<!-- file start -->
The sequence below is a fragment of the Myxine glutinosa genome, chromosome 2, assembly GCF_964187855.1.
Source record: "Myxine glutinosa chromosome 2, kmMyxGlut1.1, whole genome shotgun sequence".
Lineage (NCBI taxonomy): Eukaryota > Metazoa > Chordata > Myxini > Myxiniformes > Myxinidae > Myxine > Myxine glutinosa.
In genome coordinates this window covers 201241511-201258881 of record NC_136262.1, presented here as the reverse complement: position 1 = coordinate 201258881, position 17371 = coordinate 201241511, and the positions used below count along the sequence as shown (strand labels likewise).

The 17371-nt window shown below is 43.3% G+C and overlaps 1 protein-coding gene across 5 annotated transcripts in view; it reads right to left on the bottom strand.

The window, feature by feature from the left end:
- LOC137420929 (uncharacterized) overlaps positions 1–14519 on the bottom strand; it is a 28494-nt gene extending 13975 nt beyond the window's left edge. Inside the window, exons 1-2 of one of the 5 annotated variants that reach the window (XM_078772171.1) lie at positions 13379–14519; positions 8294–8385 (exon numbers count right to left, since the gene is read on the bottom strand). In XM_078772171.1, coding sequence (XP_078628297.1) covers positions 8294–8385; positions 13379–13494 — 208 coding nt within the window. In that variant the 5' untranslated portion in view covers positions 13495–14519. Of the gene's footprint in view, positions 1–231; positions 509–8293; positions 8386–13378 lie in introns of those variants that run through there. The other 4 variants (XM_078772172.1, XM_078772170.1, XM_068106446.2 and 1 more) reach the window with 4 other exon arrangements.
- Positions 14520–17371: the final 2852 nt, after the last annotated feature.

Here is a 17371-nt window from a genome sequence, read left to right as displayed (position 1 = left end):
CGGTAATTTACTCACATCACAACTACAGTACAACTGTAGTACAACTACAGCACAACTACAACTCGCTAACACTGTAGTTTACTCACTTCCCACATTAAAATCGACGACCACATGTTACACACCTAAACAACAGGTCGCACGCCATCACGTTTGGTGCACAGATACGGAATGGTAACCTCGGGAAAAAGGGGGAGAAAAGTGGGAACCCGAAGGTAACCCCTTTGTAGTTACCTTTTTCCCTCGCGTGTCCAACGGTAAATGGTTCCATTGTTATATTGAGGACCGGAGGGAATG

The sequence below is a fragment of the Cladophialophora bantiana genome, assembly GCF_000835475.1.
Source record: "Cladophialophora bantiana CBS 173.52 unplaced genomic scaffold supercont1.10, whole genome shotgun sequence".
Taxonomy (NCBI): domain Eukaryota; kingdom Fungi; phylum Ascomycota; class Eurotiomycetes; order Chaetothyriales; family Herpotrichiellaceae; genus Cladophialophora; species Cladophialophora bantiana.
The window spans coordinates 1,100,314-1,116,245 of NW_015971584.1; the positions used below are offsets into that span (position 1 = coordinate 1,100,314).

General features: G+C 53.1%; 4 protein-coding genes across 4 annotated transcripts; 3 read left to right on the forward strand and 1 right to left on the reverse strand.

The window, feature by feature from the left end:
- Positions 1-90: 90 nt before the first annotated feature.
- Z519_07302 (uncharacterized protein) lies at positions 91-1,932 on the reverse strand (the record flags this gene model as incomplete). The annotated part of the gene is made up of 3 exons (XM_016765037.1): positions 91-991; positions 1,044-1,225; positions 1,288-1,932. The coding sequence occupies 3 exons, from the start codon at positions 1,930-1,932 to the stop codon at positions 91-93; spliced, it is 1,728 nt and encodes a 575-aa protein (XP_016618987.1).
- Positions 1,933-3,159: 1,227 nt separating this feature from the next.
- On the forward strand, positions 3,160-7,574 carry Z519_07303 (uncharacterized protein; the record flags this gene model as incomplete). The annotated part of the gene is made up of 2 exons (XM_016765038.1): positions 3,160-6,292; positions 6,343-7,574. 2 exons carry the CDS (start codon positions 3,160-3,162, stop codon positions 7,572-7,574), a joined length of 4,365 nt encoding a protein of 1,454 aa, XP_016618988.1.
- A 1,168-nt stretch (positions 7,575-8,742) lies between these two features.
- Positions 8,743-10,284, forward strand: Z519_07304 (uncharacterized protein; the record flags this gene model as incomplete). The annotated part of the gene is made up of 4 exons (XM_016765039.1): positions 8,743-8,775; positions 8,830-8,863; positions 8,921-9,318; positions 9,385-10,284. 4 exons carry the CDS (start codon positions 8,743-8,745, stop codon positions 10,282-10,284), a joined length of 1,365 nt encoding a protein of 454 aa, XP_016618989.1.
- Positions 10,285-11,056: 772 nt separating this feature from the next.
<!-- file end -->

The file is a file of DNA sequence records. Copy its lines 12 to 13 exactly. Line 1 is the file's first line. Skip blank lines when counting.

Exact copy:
Source record: "Cladophialophora bantiana CBS 173.52 unplaced genomic scaffold supercont1.10, whole genome shotgun sequence".
Taxonomy (NCBI): domain Eukaryota; kingdom Fungi; phylum Ascomycota; class Eurotiomycetes; order Chaetothyriales; family Herpotrichiellaceae; genus Cladophialophora; species Cladophialophora bantiana.